The Mystery Villain

Every mystery needs a Severus Snape to wrongly take the blame.

How do you write a great villain when you’re trying very hard to keep the villain’s identity a secret?

So many paranormal and urban fantasy tales have a mystery element, some murder or crime that needs to be solved. The villain is the one who eludes the protagonist until the very end, that troubling person we never wanted to catch in the wrong, but we’re still glad to see behind bars. And they can be so very fun because they’re not inhibited by those boring moral codes that drive protagonists to complete their quests.

They’re also much trickier to portray when you’re writing a mystery and you don’t want to give away the killer. When writing Shaken, I ended up with two bad folks—a killer and, well, someone else. (Hey, I can’t give away the farm.) And I had to walk the line between making it believable that they could be killers and misdirecting the reader toward a wrongly-accused person who was run-of-the-mill bad, not serial killer bad.

The trick to solving the mystery writer’s dilemma is to make all potential villainous suspects equally human, well-rounded characters. We need to like them as much as any other character, and we need to have false-suspects that we can really hate.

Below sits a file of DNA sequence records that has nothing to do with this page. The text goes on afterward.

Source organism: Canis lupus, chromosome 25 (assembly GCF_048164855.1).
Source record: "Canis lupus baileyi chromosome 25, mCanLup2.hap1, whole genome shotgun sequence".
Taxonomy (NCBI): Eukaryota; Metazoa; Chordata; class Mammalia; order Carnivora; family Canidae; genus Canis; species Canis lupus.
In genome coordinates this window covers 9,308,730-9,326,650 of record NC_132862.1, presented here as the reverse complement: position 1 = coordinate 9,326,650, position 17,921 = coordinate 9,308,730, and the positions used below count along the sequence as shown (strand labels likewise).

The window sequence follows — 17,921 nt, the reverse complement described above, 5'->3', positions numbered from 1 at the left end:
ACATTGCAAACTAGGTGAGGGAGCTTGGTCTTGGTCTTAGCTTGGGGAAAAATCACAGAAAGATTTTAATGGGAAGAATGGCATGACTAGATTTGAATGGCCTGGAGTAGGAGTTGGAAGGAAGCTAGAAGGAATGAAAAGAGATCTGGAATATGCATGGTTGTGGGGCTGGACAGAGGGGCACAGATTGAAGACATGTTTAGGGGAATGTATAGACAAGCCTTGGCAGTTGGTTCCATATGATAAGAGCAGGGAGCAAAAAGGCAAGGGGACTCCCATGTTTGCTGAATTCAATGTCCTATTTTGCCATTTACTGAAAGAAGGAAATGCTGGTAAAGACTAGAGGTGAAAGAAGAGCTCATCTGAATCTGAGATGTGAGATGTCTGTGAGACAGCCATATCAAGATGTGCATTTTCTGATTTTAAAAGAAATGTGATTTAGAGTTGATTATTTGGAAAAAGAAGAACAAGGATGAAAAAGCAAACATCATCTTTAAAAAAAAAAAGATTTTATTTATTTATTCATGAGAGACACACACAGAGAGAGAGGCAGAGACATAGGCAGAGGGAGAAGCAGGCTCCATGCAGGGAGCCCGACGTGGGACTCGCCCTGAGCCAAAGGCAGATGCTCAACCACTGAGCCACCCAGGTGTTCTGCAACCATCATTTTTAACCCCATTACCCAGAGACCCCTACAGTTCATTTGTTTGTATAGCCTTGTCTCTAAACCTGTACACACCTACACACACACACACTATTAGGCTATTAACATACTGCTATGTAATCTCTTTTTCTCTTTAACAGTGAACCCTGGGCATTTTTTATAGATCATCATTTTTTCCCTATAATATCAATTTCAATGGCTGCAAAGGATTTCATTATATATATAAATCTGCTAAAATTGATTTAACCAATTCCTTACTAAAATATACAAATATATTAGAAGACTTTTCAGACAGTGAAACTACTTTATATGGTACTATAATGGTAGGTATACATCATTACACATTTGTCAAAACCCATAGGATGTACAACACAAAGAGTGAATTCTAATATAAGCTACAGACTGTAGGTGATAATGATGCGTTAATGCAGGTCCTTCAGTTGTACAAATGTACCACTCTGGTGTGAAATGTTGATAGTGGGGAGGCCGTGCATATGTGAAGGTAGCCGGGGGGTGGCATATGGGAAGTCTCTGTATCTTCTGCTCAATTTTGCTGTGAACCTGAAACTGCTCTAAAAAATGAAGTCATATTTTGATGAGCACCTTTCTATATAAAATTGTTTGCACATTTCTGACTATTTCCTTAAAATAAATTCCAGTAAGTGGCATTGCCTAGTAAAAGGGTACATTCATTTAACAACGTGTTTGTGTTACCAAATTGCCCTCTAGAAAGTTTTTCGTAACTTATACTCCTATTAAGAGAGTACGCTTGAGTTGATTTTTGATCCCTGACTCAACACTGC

Take Harry Potter and the Goblet of Fire, the Harry Potter novel with the most whodunnit plot elements and a plethora of possible suspects. We’re introduced to former Death Eater Igor Karkaroff, who hates Harry and wants his own contestant to win. There’s also Barty Crouch, Senior, who hates dark wizards and might do anything to draw one out. And finally we have Severus Snape, everyone’s favorite false suspect. No one even suspects kindly (not)Mad-Eye Moody/apparently-dead Bartemius Crouch Junior, and the revelation at the end is all the more shocking because we think we like Mad-Eye and sympathize with young Barty.

“The world isn’t split into good people and Death Eaters,” Sirius tells Harry. All suspects and false-suspects should have a mixture of good and bad traits. If we don’t have some reason to love and not truly suspect our villain, the shocking revelation at the end of the book won’t have the same emotional pull.

Can you think of some great mystery villains, characters you never suspected of committing the crime?

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3 thoughts on “The Mystery Villain

  1. I love mystery villains! Totally makes me love the book (provided the author doesn’t “trick” us or intentionally mislead us). Sharp Objects by Gillian Flynn has a great villain, as does Susan Bischoff’s Heroes series. 😀

  2. Shauna Granger

    My mind automatically goes to Snape, too! Great minds 🙂

    I had to try and accomplish this same thing in my books and laying the red herrings, or wil-o’-the-wisps might be more appropriate here, is not easy.

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